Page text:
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Estrogen in Skin Creams

by
author image Shannon Marks
Shannon Marks started her journalism career in 1994. She was a reporter at the "Beachcomber" in Rehoboth Beach, Del., and contributed to "Philadelphia Weekly." Marks also served as a research editor, reporter and contributing writer at lifestyle, travel and entertainment magazines in New York City. She holds a Bachelor of Arts in literature from Temple University.
Estrogen in Skin Creams
A woman is applying lotion to her arms. Photo Credit dolgachov/iStock/Getty Images

Estrogens, the primary female hormone, are a group of steroid compounds. Estrogen is secreted by the ovaries and is the hormone responsible for female sexual characteristics. In an article on MSNBC.com, Dr. Judith Reichman indicates that estrogen receptors are located all over the body. When added to skin cream, estrogen may improve the appearance of fine lines and wrinkles.

Estriol

Estriol is a natural estrogen produced in small amounts in the placenta during pregnancy. While European cosmetic manufacturers have been producing estriol skin creams since the 1990s in the United States, these products have not been as popular in part, it is assumed, because hormones cannot be patented, meaning that a product’s active ingredient can be replicated and result in market saturation.

How It Works

Estriol is known to manage symptoms of menopause. Used topically, it can increase collagen and treat diminishing skin structure that occurs with aging. The hormone helps eliminate fine lines and wrinkles, helps nutrients and oxygen circulate, increases moisture in the skin and genitals and can minimize sebum production. When used in low doses, estriol typically has no adverse side effects.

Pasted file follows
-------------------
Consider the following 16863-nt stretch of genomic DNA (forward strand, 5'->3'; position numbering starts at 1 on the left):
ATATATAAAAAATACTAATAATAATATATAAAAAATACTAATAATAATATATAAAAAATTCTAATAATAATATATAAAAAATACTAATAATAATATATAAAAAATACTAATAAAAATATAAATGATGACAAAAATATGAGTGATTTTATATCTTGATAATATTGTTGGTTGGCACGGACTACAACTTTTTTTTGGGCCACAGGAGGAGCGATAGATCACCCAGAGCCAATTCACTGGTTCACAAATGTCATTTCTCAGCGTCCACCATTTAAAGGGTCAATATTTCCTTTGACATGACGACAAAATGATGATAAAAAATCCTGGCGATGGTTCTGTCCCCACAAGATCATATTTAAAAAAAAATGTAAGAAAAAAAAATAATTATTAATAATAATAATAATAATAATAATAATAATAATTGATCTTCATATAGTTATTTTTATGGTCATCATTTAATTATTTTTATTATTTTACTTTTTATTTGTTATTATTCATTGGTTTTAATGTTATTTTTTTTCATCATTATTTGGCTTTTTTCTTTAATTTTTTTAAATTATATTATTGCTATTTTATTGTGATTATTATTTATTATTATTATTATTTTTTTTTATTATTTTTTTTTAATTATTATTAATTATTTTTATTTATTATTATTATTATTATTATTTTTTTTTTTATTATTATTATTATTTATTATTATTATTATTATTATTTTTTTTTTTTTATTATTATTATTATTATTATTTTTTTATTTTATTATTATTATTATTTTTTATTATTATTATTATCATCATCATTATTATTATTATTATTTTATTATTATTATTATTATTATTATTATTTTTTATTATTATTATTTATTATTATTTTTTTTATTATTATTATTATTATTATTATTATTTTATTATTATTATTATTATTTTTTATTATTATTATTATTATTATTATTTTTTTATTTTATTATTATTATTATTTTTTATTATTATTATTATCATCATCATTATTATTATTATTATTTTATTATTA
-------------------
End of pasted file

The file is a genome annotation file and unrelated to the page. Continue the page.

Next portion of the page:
Estrogen vs. Placebo

A 1994 study published in the journal Maturitas, an International Journal of Midlife Health and Beyond compared an estrogen-based skin cream and a placebo skin cream on 54 women aged 52 to 70. After 12 weeks, the group using the estrogen-based cream had an improvement in fine wrinkles; after 24 weeks, there was evidence of significant facial skin thickening for the estrogen group. Those taking the estrogen cream tolerated the hormone well.

Post-Menopause Results

A 1996 study published in the International Journal of Dermatology looked at the effects of topical hormone treatment on a group of perimenopausal women. The researchers found that after six months of treatment with estrogen-based skin creams, “elasticity and firmness of the skin had markedly improved and the wrinkle depth and pore sizes had decreased by 61 to 100 percent.” No hormonal side effects were noted.

Considerations

SafeMenopauseSolutions.com, a website developed by Linda Rola, President of Personal Wellness Network publishing company, reports, “You should always use estrogen with progesterone to keep your hormones balanced.” Progesterone neutralizes and balances excess estrogen, helps prevent osteoporosis and can help improve sex drive.

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